During my third stay in France, I applied to graduate school programs in Political Science, and was accepted at The University of Michigan, the #2 program in the U.S. Over time I specialized in Comparative Politics, having acquired the impression that this subfield placed greater emphasis on understanding people’s concerns, beliefs and sentiments than did the International Relations subfield. Because I have a great fondness for foreign languages, and have been relatively adept at their acquisition, I went on to apply for various language grants and fellowships over the coming years, all of which either assisted me to pay for my graduate studies at Michigan in first Arabic, then Persian, and/or enabled me to seek admission to special, federally funded foreign study programs, such as the Tunisian Summer Study program, or the Center for Arabic Study Abroad program in Cairo, Egypt. I was fortunate to be selected for participation in these nationally competitive programs, as well as to be the recipient of several other national grants, such as an International Rotary Foundation Fellowship, and two Fulbright fellowships, that permitted me lengthy stays in Egypt or France.

Naresh Agarwal

Naresh Agarwal

Naresh Agarwal, who joined the faculty in Fall 2009, earned his doctorate from the National University of Singapore (NUS)'s Department of Information Systems, School of Computing. His teaching areas are evaluation of information services, technology for information professionals, web development & information architecture, and knowledge management. Agarwal's research area is information behavior and knowledge management – the way people look for information and the contextual factors that impact their choice of information sources. He seeks to understand and synthesize the apparent contradictions in this phenomenon and tries to reconcile multiple perspectives – the user (context, seeking, sense-making, serendipity) versus systems/technology, theoretical and empirical studies, and a variety of contexts - office workers, medical residents, LIS students, faculty, librarians, toddlers, etc. His publications span these areas. Agarwal has held various leadership positions at ASIS&T - the Association for Information Science and Technology. He was a member of the ASIS&T Board of Directors from 2012-2014. Agarwal was awarded the ASIS&T James M. Cretsos Leadership Award in 2012. Prior to entering the doctoral program at NUS, he worked for six years in technology roles in the voice-over-IP, bioInformatics and digital cinema industries. Among other things, Agarwal has been a debater and public speaker and likes to paint in oil and watercolor in his free time. You can learn more about him at http://www.nareshagarwal.co.nr/.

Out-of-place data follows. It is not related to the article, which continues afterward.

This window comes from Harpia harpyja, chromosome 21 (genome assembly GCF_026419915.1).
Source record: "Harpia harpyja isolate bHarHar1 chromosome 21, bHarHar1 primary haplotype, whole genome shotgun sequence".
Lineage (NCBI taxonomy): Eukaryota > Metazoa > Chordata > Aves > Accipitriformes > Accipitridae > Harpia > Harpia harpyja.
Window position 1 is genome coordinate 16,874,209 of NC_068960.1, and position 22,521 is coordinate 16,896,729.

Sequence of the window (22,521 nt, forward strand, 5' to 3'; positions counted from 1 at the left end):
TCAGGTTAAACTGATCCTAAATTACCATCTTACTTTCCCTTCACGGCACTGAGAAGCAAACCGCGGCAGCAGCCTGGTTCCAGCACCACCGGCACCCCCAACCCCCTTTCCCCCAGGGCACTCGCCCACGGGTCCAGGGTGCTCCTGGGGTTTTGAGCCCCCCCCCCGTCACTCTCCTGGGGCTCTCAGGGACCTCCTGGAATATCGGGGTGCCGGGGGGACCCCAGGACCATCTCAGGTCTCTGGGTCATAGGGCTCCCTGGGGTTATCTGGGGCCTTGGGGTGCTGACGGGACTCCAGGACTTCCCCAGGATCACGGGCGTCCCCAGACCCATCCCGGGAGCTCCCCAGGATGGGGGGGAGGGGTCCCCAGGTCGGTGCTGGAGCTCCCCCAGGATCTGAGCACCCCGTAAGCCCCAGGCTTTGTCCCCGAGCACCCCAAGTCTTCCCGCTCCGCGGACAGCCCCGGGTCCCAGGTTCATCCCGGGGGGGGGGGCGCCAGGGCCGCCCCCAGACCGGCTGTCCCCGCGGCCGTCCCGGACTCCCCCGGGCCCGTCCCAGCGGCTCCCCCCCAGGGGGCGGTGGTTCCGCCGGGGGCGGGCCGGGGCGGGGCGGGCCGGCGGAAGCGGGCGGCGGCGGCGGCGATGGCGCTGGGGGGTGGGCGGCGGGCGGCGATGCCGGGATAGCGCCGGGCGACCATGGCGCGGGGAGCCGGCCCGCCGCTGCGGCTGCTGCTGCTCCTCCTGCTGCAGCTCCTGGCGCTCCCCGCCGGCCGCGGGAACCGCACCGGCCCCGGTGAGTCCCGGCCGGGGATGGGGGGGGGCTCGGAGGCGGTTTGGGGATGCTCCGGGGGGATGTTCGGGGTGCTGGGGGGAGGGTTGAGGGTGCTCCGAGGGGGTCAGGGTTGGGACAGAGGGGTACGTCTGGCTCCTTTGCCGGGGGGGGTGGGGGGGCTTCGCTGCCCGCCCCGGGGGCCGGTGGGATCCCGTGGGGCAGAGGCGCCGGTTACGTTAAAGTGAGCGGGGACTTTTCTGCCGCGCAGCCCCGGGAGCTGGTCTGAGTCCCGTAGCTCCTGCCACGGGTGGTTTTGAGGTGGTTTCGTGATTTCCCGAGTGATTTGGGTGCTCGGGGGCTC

Naresh Agarwal's Curriculum Vitae

Shelly Strowman

Shelley Strowman

Dr. Strowman teaches Biostatistics and Capstone Seminar III in the Doctor of Nursing Practice (DNP) program.  She also provides statistical consultation on Capstone projects and Master's theses in the Nursing and Nutrition departments.  Dr. Strowman joined the School of Nursing and Health Sciences faculty in 2008 after working for several years in the Academic Technology Department as a Statistical Software Consultant.

Professor Strowman has supervised several DNP Capstone projects including:

  • Teleneurology in Long Term Care: Value of a Joint Nurse Practitioner-Neurologist Videoconferencing Clinic
  • Early Integration of Palliative Care in Patients with Pancreatic Cancer: A Quality Improvement Project
  • Survivorship Care Plans: Exploring Lymphoma Patients' Knowledge of their Disease and Follow-Up